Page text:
NEW YORK -- The Yankees spent big money in free agency this past offseason trying to improve their lineup, yet have struggled at times this season to score runs and rank near the bottom of the American League in that category.
Friday night was closer to what the Yankees had in mind when they shelled out $153 million to sign Jacoby Ellsbury, $85 million to lock up Brian McCann and $45 million for Carlos Beltran.
Ellsbury hit a tiebreaking two-run home run, while Beltran and McCann each collected an RBI to lead the Yankees to a 4-3 victory over the Reds in front of 47,372 fans at Yankee Stadium.
"We know that they're accomplished hitters," Yankees manager Joe Girardi said. "We know that they're going to contribute and believe that they're going to contribute big in the second half."
The Yankees got another solid outing from right-hander David Phelps. He allowed three runs (two earned) in 6 1/3 innings while striking out seven. In his last seven starts, Phelps (4-4) is 3-0 and has allowed two earned runs or fewer in six of those starts.
His recent consistency is even more important considering the Yankees' depleted starting rotation.
Before the game, general manager Brian Cashman announced that left-hander CC Sabathia will have season-ending surgery on his right knee. It was not a surprise, as the team feared this could happen since the issues with his knee returned after a Minor League start July 2, but it still did not lessen the blow.
The Yankees are without four-fifths of their Opening Day starting rotation. Sabathia and Ivan Nova (Tommy John surgery) are lost for the year. Michael Pineda (right shoulder) is out until at least August and Masahiro Tanaka (partially torn UCL in right elbow) is out for at least six weeks and trying to avoid season-ending surgery.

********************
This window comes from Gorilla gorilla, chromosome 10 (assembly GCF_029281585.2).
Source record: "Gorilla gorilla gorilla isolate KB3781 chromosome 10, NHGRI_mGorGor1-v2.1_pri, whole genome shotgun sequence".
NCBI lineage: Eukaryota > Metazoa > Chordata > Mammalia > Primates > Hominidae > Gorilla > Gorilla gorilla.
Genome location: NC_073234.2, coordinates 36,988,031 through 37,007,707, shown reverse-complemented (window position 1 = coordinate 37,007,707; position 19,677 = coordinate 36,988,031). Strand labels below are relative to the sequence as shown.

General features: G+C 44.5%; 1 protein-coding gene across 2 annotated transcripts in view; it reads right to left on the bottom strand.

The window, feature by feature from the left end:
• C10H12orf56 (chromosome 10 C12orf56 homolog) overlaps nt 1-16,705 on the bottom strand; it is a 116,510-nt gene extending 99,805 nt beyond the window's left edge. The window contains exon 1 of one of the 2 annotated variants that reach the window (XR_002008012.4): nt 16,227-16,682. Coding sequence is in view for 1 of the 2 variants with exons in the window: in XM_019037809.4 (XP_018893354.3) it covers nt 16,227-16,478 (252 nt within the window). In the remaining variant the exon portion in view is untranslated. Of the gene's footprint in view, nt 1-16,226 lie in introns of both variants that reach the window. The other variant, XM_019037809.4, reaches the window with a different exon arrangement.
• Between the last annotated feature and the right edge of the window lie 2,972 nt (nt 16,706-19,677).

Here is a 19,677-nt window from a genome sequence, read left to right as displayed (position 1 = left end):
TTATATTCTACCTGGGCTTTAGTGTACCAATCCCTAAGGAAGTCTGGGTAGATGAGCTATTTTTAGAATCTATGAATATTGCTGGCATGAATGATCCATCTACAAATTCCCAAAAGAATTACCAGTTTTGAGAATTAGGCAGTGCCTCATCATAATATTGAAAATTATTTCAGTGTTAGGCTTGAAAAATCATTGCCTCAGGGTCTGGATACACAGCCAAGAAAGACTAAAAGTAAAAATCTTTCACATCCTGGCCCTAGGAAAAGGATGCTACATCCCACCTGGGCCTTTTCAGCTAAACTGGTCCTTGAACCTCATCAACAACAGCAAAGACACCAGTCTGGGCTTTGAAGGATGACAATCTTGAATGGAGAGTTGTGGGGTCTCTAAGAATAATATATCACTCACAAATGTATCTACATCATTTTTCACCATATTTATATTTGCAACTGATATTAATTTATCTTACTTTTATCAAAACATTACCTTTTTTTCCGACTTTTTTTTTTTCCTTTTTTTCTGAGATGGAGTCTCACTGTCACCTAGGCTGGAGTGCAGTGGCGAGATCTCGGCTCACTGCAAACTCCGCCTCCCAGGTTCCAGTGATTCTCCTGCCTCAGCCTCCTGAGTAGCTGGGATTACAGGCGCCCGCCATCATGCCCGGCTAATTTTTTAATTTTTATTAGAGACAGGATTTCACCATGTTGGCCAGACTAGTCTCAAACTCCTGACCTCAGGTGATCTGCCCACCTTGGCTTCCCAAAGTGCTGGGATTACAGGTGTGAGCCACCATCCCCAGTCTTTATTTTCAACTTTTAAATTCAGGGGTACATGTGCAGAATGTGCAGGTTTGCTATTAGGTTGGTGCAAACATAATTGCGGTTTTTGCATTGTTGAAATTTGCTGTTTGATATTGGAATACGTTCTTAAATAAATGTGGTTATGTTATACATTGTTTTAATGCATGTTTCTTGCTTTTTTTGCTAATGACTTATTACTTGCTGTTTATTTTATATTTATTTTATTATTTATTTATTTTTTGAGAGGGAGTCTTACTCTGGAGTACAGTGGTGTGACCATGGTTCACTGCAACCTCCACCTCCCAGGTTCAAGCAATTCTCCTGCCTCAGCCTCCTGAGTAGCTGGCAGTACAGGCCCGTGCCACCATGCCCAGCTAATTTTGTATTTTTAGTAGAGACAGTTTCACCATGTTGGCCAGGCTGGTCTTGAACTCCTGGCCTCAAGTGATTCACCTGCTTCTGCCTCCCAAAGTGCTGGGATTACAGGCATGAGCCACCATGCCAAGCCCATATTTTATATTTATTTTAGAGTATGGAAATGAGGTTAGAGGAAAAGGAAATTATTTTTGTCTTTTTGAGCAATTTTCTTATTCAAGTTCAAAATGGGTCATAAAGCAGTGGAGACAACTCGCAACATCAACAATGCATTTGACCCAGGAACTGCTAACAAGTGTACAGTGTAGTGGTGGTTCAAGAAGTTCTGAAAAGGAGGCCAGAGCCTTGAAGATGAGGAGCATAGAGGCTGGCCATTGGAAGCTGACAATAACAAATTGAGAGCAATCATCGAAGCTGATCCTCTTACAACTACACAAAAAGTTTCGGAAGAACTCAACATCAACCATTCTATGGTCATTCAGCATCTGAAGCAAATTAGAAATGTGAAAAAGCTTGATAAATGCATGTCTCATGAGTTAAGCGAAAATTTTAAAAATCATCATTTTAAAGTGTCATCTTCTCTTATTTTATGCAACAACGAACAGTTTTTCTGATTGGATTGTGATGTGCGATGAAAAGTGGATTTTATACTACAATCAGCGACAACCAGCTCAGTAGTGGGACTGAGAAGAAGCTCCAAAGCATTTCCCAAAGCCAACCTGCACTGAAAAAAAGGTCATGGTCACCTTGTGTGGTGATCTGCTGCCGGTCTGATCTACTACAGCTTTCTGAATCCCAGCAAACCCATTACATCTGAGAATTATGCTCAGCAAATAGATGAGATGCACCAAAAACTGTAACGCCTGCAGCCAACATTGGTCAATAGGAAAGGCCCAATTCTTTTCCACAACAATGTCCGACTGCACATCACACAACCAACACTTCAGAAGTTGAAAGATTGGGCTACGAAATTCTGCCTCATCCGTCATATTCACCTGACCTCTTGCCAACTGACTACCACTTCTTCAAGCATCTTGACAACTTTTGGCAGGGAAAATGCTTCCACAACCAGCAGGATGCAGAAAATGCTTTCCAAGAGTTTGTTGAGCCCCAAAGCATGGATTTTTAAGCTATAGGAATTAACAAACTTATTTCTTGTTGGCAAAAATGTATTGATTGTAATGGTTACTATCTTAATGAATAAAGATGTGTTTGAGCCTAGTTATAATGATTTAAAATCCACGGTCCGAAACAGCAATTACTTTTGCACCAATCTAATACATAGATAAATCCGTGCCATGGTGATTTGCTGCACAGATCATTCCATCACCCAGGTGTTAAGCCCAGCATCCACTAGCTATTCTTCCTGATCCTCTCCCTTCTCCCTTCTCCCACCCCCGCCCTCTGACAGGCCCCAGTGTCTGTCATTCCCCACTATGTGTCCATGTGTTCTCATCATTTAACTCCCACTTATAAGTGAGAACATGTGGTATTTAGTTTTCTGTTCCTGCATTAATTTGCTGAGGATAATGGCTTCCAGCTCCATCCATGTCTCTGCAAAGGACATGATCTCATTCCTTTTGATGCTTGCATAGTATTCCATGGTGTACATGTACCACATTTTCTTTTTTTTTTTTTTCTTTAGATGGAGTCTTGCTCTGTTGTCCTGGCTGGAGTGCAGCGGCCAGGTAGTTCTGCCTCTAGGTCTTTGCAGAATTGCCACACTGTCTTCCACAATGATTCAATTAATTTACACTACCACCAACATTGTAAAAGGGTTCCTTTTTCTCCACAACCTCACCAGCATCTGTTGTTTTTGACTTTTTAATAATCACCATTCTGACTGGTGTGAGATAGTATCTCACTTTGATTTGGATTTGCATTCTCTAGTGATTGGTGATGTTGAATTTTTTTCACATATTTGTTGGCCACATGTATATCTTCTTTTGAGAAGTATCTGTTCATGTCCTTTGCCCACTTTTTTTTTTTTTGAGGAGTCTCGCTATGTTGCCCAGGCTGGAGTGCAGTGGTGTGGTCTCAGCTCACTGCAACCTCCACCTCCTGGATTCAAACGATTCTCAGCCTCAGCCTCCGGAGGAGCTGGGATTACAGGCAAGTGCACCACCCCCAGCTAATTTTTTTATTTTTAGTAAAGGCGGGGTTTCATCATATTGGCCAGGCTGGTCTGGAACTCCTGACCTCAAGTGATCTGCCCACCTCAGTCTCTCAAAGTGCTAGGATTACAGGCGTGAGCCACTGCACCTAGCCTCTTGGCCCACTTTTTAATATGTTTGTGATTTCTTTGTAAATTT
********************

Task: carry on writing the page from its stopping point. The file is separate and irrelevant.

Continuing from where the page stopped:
"Regardless of what the shape of our rotation looks like, I pride myself on being consistent. ... When our rotation does take hits, I kind of put it on myself to step up," Phelps said. "I've been here longer than some of our other guys that have been throwing for us, and the better that I can do, the better it is for our team, the better it is for our staff."
Prior to the game, Girardi talked about how McCann and Beltran were extremely important to helping the team make a run toward the postseason in the second half.
McCann eliminated a toe-tap in his swing earlier this month, and it seems to be working nicely. During his last 11 games, McCann is batting .356 with four runs, three doubles, a home run and four RBIs.
He continued his resurgence at the start of this game, putting the Yankees on the board in the first inning with an RBI double to drive in Brett Gardner.
"I've been feeling pretty good at the plate for the last 10 to 12 games," McCann said. "So hopefully, I can keep that up and drive in some runs."
The Reds (51-45) tied the game in the third on a home run by Brayan Pena, but the Yankees retook the lead with a run-scoring single by Beltran in the bottom of the inning. Beltran went 2-for-4 in his first game back from the seven-day concussion disabled list.
"As a player, you always want to do well," Beltran said. "We're competitive. We play every day. You want to start the right way all the time. You have to focus on the season [being] long and you have to believe in yourself, believe in your abilities."
A pair of errors by Yankees infielders led to the Reds scoring an unearned run in the fourth inning to tie the game at 2. Then Ellsbury lined a two-run home run to right field in the fifth inning off Reds starter Mike Leake (7-8) to give the Yankees a 4-2 advantage.
Pena took advantage of the short porch in right field with a home run to begin the seventh inning and cut the deficit to 4-3.
Phelps left the game in the seventh, and the Yankees' bullpen sealed the win. Dellin Betances struck out three in 1 2/3 scoreless innings, and David Robertson pitched a scoreless ninth for his 24th save of the year.
"It's always nice to see guys swing the bats well in a win," Ellsbury said. "[McCann and Beltran] are very good hitters. They've been great hitters for a long time, so I never worry about them. Definitely a nice win."
Jamal Collier is an associate reporter for MLB.com. This story was not subject to the approval of Major League Baseball or its clubs.